“The people that I liked and had not met went to the big cafes because they were lost in them and no one noticed them and they could be alone in them and be together.” So says Ernest Hemingway in A Moveable Feast.
If you counted how many new people you spoke to today, you’d probably be able to do it on one hand. Even though Canada is notably one of the world’s friendliest countries, our daily conversations never seem to go past greetings and small talk. Belonging in Vancouver, or any big city, is not easy.
Student Zakir Jamal Suleman, director of The Belonging Project, hopes it will introduce Vancouverites to their neighbours — introducing six Vancouverites of first- or second-generation immigrant families through a series of short videos released online.
In 2012, the Vancouver Foundation conducted a series of surveys to investigate how widespread the feeling of social disconnection is in our city. They found that 31 per cent of those surveyed had a difficult time making friends in Metro Vancouver, a figure that almost doubled among people who had recently arrived in Vancouver.
“When you live in a city there’s all this hustle and bustle,” said Suleman. “You run by each other and around each other and it can be kind of disorienting, and kind of alienating.”
Highlighting just six people in the whole city is only the smallest of slivers, but the Belonging Project’s aim is to honour everybody as individuals while establishing a deep connection to the community.
The first video focuses on jewellery maker and performer Tien, a first generation immigrant from Singapore. Moving to Vancouver allowed his gender identity to evolve, and through the video, he reveals his strategy for belonging. He was 18 when he came to Canada, but prior to his move felt discontented and unhappy with his life. In the video, Meet Tien, he refers to himself as “a unique being that didn’t seem to fit into what [his parents] wanted their child to be.”
“When people are only interested in knowing what gender you are, you could be saying the most amazing things but they’re not present with you,” Tien continues in the voiceover. “For me, I find that so sad and lonely knowing that they aren’t even listening.”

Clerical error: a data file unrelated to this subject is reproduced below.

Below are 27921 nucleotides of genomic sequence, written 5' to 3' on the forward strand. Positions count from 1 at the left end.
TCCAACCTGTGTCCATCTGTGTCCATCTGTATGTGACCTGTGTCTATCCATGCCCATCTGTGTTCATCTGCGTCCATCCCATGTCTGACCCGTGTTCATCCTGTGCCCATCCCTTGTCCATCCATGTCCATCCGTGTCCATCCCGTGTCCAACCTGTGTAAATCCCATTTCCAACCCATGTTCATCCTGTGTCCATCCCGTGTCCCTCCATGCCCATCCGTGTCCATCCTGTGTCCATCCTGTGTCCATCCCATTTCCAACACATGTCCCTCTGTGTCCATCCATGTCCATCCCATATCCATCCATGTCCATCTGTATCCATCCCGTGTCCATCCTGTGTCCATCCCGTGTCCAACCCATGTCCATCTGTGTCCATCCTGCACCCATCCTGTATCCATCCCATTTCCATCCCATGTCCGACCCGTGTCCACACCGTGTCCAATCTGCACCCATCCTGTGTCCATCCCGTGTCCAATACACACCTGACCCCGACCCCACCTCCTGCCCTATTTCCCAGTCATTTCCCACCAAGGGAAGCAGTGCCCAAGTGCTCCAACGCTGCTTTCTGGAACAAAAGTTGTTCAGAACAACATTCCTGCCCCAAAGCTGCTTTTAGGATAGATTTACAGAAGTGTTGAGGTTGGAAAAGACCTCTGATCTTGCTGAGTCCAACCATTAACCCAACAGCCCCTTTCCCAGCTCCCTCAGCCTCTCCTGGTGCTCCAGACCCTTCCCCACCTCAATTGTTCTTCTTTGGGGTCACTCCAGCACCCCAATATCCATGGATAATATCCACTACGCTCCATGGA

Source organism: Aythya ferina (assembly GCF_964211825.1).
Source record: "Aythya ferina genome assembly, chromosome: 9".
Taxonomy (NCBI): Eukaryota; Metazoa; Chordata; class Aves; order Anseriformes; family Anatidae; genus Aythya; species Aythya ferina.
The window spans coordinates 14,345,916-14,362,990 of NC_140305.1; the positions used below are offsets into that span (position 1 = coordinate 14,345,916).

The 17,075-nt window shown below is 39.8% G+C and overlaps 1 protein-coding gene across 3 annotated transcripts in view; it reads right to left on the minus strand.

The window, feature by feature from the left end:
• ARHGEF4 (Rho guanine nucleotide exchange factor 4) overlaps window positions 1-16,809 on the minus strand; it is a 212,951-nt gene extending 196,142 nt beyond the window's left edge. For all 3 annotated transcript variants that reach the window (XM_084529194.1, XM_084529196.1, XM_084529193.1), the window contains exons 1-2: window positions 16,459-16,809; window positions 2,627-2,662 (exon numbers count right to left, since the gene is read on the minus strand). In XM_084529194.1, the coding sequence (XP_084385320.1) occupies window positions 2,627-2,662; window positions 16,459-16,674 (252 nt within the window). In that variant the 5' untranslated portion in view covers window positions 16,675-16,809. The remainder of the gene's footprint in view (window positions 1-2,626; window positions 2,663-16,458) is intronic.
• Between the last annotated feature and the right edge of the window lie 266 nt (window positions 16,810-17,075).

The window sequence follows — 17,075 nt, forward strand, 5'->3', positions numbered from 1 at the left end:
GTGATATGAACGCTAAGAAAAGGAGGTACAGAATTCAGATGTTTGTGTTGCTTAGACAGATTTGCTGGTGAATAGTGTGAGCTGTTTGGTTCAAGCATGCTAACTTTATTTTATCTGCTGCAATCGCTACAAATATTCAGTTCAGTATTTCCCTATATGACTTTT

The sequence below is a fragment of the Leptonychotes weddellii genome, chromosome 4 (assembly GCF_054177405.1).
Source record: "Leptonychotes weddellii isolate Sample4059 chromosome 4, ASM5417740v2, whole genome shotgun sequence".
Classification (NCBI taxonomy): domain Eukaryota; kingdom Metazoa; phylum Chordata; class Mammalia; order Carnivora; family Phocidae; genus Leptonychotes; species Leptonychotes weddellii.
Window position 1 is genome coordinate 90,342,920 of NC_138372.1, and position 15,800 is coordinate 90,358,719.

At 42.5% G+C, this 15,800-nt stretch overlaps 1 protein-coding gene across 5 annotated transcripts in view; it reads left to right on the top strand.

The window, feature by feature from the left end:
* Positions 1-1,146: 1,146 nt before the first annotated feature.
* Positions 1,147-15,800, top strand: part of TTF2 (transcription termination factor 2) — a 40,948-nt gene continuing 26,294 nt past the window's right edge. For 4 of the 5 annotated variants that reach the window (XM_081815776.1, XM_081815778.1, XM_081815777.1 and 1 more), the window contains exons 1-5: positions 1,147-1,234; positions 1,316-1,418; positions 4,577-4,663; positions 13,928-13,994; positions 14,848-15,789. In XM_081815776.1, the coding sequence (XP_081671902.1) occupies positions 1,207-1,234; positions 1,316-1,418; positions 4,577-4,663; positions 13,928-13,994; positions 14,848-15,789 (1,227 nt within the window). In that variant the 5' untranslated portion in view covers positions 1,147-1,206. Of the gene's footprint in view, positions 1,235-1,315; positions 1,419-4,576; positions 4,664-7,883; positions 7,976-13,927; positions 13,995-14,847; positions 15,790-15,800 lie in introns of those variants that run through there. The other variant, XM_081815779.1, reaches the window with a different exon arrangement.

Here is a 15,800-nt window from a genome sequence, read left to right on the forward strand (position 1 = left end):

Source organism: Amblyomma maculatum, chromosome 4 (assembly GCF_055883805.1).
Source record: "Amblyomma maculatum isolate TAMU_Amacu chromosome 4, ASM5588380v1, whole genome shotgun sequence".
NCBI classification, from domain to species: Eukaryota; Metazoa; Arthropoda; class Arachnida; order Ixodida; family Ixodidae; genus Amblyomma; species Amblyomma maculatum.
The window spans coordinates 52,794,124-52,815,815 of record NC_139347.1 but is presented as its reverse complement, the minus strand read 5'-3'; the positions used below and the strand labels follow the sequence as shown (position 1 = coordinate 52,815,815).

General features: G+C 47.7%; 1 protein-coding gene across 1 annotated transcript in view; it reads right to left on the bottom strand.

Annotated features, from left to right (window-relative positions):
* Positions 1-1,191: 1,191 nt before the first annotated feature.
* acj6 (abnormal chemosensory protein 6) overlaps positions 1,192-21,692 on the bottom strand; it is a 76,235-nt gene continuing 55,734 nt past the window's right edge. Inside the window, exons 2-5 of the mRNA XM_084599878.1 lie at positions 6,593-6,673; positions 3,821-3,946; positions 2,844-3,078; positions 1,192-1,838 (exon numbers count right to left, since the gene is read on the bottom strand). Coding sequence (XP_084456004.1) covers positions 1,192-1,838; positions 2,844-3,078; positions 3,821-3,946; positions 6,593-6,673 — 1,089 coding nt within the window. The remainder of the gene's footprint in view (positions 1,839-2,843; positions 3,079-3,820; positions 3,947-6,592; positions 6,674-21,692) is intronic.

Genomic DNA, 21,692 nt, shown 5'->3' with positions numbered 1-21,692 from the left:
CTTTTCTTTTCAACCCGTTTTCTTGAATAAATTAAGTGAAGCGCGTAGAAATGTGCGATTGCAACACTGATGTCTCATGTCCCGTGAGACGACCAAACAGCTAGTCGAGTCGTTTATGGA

Like many students, Suleman has worked in the service industry for many years to support his degree.
“When you work in a service job there’s that same kind of alienation,” he said. “I find the moments that pull me out of that are the moments when people share something with me, and I do try to have face-to-face conversations every day.”
The Belonging Project aims to provide intimate connections between thousands of people via their social media campaign.
Tien said in his video that coming to Vancouver allowed him to truly accept and flourish with who he is. “I’m not a master of one thing; I’m a master of hundreds of things,” he said. “Being seen and acknowledged really is a part of belonging.”
And being seen he is. The videos, which are released online every week, will celebrate their completion with a final event to celebrate people coming out of their virtual worlds and into the real space, starting to make connections.
“If somebody wants to share something with me, that’s really personal and I’ve learned a lot about people by just being able to sit down in those circumstances,” said Suleman on the Belonging Project’s goals.
When asked about the inevitable comparisons he will face with the immensely popular Humans of New York photo series, Suleman acknowledged that the comparisons are expected, but takes it as a compliment.
“I think they’re similar in some ways and different in others,” he said. “They both seek to highlight people from the city. What I really like about Humans of New York and what I think that the Belonging Project does is try to take all the hustle and bustle right back to a very human connection, face-to-face.”
The Belonging Project isn’t just purposed towards the first- and second-generation immigrants that it focuses on, however.
“Everybody has these lives that they lead around each other and they’re really busy and everyone has their own struggle,” he said.” The advantage of being in Vancouver is that … everybody is doing the same thing because all of our histories come from elsewhere — that’s what I’m trying to tap into.”